We haven?t witnessed any mass exits. It?s still been cold and they?re not doing much. I think their departure is probably ?stop and go.? They leave when it warms up and stop when it?s cool. At the end of the week we will all go home. All and all, it has been a most interesting and notable year.

Bill Calvert

Millions of Monarchs Eaten By Predators
To a predator, monarchs clustered by the millions can be a rich source of food and easy prey. For predators who can handle the poisons in the monarchs, that is. When they are caterpillars, monarchs eat milkweeds that contain toxins called "cardenolides." This poison is stored in the adult monarch's abdomen. Because it is poisonous to vertebrates, the toxin is a form of defense for the monarch. Of all the possible predators in the sanctuary area, only 3 vertebrates prey extensively on monarchs--one mouse species and two bird species. In a typical year, upwards of 15% of the entire over-wintering population dies due to predatory activities. When the monarchs arrive in November, not a single butterfly wing is on the ground. By March, the forest floor is peppered with dead butterflies.

Close inspection of a dead butterfly gives a clue as to its predator:
Predator Clue
Black-headed Grosbeak The monarch's abdomen is entirely missing.
Black-backed Oriole The monarch's abdomen is present, but it appears to be "unzipped" (slit open) and the thorax is gorged.
Black-eared Mouse Caches of butterflies are found on the ground, and only the wings remain.

Who Ate These Butterflies?

Challenge Question #11
Inspect these butterflies carefully and see if you can determine who the predators were: (Click on photos to enlarge.)




(To respond to this question, please follow the instructions below.)

Impressions from a Visiting New Jersey Teacher
By Maureen Barrett, Harrington Middle School
Mount Laurel, New Jersey

?I couldn?t ascend the 1,500 feet fast enough in anticipation of what I would find. I had read about the monarchs clustering in the oyamel forest in Mexico for years and was about to witness this magnificent sight for myself. And what a magnificent sight it was! There were thousands of monarchs in flight and millions more clustered in the oyamel fir trees. The weight of the butterfly clusters bowed the branches, making the clusters look like huge hornets? nests hanging in the fir trees. For a few hours I marveled over each and every butterfly, over each and every cluster, unable to take in enough of this beauty.

?It was extremely difficult leaving the El Rosario colony that day. I had just witnessed one of nature?s miracles, something truly spectacular, something truly amazing, something I will never forget.?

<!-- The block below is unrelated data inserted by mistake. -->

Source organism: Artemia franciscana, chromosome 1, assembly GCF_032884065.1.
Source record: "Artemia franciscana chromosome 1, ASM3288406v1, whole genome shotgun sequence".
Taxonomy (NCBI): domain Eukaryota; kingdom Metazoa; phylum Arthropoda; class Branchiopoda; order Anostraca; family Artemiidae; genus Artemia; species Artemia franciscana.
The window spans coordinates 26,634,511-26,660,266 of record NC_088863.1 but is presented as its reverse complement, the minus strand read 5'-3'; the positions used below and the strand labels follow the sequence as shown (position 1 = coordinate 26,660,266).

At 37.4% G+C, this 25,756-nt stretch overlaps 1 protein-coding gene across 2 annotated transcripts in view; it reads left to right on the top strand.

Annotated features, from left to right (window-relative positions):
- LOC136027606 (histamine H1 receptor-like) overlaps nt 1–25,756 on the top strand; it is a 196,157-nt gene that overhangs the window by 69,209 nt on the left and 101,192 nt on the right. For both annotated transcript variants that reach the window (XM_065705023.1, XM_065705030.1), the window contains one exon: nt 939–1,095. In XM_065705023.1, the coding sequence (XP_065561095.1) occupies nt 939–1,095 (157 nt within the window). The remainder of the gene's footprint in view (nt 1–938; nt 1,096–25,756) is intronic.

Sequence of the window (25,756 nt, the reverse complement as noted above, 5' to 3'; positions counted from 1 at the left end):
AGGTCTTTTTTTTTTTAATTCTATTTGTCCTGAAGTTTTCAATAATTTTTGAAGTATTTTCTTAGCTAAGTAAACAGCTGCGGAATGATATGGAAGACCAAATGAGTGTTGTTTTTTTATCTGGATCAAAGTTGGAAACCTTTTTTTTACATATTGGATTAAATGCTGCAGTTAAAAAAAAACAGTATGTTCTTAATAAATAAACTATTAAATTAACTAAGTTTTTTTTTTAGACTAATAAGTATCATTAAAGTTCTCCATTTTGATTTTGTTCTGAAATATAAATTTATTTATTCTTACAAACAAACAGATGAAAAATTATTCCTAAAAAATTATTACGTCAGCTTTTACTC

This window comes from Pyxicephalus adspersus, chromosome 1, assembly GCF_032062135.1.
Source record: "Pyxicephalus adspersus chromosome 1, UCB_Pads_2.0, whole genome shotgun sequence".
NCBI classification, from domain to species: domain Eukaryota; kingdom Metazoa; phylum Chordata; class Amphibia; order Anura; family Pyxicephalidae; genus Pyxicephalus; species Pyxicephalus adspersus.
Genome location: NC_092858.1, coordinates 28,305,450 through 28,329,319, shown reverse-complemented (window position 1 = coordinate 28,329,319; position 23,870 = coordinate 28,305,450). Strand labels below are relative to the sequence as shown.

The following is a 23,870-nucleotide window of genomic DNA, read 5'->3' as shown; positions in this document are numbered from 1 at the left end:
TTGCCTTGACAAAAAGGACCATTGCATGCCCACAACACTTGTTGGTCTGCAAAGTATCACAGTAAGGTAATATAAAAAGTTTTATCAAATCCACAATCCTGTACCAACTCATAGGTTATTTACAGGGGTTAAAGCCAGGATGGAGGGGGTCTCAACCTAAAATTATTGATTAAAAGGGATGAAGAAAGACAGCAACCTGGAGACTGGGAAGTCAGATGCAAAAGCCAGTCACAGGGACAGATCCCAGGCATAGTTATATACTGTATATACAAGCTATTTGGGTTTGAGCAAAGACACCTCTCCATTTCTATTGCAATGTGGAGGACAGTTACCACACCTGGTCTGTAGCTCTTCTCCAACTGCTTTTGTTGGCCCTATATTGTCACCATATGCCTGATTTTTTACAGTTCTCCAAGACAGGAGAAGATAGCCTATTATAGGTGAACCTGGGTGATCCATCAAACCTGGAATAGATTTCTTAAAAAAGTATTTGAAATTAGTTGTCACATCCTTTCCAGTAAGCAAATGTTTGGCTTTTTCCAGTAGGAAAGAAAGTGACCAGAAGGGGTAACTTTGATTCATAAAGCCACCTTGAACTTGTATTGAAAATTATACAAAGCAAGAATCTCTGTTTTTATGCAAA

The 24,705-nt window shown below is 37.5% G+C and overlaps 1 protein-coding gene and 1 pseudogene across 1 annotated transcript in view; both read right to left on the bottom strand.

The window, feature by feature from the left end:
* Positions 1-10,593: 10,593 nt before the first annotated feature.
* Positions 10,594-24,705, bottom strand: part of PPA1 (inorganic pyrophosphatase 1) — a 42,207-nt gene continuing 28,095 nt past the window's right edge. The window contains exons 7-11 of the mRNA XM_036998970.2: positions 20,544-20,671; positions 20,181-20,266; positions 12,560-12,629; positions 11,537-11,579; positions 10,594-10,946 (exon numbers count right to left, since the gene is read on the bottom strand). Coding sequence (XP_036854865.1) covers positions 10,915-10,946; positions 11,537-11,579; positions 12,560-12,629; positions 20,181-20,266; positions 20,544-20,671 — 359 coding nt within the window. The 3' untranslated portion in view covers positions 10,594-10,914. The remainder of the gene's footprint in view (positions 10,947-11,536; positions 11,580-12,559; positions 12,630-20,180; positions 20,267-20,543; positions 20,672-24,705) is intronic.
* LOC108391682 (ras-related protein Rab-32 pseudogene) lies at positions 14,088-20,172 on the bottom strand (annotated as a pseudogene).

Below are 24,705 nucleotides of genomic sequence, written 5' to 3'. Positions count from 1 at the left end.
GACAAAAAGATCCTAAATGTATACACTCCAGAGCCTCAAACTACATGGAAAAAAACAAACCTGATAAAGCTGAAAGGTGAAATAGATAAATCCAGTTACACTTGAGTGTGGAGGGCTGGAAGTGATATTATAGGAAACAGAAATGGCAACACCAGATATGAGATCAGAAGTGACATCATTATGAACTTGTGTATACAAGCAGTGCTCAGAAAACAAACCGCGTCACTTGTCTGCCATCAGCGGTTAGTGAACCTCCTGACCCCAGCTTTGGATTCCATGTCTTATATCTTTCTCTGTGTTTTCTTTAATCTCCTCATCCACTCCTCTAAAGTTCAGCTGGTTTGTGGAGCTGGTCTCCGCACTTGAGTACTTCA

Maureen Barrett
Harrington Middle School
Mount Laurel, New Jersey

Regresan las mariposas!
First Report From Migration Pathway in Mexico

The monarchs are on their way! This report just in, from the state of Queretaro, 138 miles (222 km) north of the overwintering sites:

?Los dias 8 y 9 de marzo, Julio Carrera (padre e hijo) y Elsa Zamarron estuvieron haciendo un conteo de venados en la Sierra Gorda y observaron 15 mariposas por dia en el ejido La Tinaja, San Juan de Buenaventura y Ahuacatlan en el municipio de Arroyo Seco, Queretaro. Ellos comentaron que a pesar de tener el viento soplando hacia el sur, las mariposas volaban siempre al norte. Son las primeras noticias del regreso de las mariposas, seguire enviando informacion.?
Contributed by Senora Rocio Trevino, Correo Real

Translations Please! Challenge Question #12
What does this say and what does it tell us about monarch migration?

Challenge Question #12
?Ellos comentaron que a pesar de tener el viento soplando hacia el sur, las mariposas volaban siempre al norte.?

(To respond to this question, please follow the instructions below.)

Migratory Monarchs in Texas?
First Migration Map of Spring, 2002

?They may not be from the sanctuaries, but I did see two monarchs power-stroking from southwest to northeast,? wrote Harlen Ashen from Port Lavaca, TX, on Tuesday. As today?s map shows, two other monarchs were report in Texas, from San Antonio and Houston.

There?s always uncertainty each spring when monarchs are sighted in places they?ve been spotted during the winter. It?s about a 500 mile trip from the sanctuaries to the southern tip of Texas. We?ll know more next week as more monarchs start flooding across the border.

** Please Report Your Winter Monarch Sightings NOW! ***

A Careful Look at Monarch Wings
Discussion of Challenge Question #10



We asked, "How does the resting position of a monarch help to camouflage the butterfly in the oyamel forest? In your answer, include the names of the wing surfaces that are important for camouflage."

First graders in Ferrisburgh, VT noted carefully: ?When it is resting, the butterfly folds its wings, so that the hindwing is covering the forewing. That makes the butterfly smaller and harder to see. The underside of the wing is gray like a piece of bark. The top side is bright orange. The butterfly looks like a piece of bark until it opens its wings. When they are flying or eating, they look like flowers because their wings are so bright and pretty.?

The undersides of Monarch wings.

Resting Monarchs with folded wings.

Can you see the dull tips of the forewings?

What great observers! Inspect the photo on the left carefully. You are seeing only the undersides of the wings. Look how brightly colored most of the underside of the forewing is. However, did you notice that the tip of the forewing is dull? Now look at the photo on the right. When monarchs fold their wings, they cover most of the forewings. Only the dull tips of the undersides of the forewings show.

How to Respond to Today's Challenge Questions:

IMPORTANT: Answer only ONE question in each e-mail message.

1.Address an e-mail message to:
2. In the Subject Line of your message write: Challenge Question # 11 (or #12).
3. In the body of EACH message, give your answer to ONE of the questions above.

The Next Monarch Migration Update Will Be Posted on March 21, 2002